Benjamin Huntington
Benjamin HuntingtonCourtesy of Veritate Design

BENJAMIN HUNTINGTON

A Guide to Business Principles and Practices for Interior Design, by Harry Siegel, a CPA, and Alan Siegel, a lawyer, was one of the first books I read about the business side of interior design. A powerful combination of experience, legal know-how and accounting wisdom made this my go-to resource for many years. More recently, Phyllis Harbinger’s The Interior Design Productivity Toolbox has been an invaluable resource for my busy design practice. It’s a useful guide for how to operate an interior design practice, with checklists, pictures and diagrams.

Although not an industry tome per se, if there’s one book that has taught me about the potential pitfalls and rewards of being an interior designer, it’s The Honeywood File, by H.B. Creswell. Take a copy with you on vacation and try not to laugh out loud or mutter under your breath, “I know exactly how you feel!” —Benjamin Huntington, interior designer and feng shui consultant at Veritate Design, who was recently appointed Director at Large on the American Society of Interior Designers (ASID) New York Metro Chapter board.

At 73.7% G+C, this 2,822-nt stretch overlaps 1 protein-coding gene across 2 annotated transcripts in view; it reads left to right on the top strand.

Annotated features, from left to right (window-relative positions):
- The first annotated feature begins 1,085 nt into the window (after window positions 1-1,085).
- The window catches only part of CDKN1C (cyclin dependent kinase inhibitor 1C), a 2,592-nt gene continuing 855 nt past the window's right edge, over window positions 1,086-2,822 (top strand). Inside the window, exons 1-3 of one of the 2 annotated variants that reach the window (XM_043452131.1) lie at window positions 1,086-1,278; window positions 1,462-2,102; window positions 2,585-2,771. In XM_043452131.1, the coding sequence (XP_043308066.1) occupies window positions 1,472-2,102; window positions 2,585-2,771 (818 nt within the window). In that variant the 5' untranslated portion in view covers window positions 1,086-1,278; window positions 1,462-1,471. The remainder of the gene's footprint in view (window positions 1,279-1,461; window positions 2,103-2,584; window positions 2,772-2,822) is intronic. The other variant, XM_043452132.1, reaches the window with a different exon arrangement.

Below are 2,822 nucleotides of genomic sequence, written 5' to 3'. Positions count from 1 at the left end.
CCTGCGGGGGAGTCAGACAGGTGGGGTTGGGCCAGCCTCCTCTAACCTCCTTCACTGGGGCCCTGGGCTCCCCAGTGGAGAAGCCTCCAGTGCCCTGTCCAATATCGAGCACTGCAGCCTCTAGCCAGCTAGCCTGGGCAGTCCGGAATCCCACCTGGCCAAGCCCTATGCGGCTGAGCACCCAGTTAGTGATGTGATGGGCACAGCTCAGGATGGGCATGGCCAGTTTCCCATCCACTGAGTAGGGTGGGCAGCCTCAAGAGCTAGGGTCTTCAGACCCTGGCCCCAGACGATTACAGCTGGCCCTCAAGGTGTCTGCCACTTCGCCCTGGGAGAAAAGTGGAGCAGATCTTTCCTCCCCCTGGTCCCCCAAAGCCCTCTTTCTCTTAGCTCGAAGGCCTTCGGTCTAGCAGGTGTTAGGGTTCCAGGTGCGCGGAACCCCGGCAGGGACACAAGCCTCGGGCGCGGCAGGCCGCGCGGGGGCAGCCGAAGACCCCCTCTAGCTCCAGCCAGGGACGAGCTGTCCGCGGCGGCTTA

ARIEL OKIN

Ariel Okin
Ariel OkinNoa Griffel for Tory Burch

Bunny Mellon: The Life of an American Style Legend, by Meryl Gordon. Bunny Mellon’s biography helped shape the way I approach projects as a designer and left a lasting impression on me. I try to envision spaces that can (hopefully!) last 50 years from now, rather than trying to mold my work into whatever trends are of the moment. After seeing how timeless Bunny’s residences and gardens were and continue to be, I was so inspired by her work’s longevity.